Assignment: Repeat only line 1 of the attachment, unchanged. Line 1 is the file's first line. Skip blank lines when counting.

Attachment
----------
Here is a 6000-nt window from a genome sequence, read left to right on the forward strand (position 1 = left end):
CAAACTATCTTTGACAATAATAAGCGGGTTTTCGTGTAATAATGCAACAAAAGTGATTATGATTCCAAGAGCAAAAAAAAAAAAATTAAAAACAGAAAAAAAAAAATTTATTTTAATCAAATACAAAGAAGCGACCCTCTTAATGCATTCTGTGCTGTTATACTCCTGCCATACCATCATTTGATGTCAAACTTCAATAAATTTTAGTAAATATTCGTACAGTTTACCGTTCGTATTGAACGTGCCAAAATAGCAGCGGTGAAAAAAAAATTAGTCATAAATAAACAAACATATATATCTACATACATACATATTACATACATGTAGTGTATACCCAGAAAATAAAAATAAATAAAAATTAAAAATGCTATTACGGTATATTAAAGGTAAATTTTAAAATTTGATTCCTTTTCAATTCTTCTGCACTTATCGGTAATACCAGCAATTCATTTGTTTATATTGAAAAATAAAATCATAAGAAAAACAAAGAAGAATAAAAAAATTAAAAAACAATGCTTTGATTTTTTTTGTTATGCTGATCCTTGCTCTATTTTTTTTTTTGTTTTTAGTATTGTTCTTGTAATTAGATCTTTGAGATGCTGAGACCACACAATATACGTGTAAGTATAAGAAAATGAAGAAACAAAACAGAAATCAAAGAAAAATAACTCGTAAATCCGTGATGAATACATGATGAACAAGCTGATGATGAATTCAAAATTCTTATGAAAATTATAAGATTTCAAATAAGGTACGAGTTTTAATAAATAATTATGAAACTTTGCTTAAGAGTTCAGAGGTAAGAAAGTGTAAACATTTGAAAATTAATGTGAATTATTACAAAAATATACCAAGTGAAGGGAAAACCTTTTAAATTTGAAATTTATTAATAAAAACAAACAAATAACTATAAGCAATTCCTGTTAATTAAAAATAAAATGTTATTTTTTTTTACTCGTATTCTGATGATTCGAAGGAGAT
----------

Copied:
Here is a 6000-nt window from a genome sequence, read left to right on the forward strand (position 1 = left end):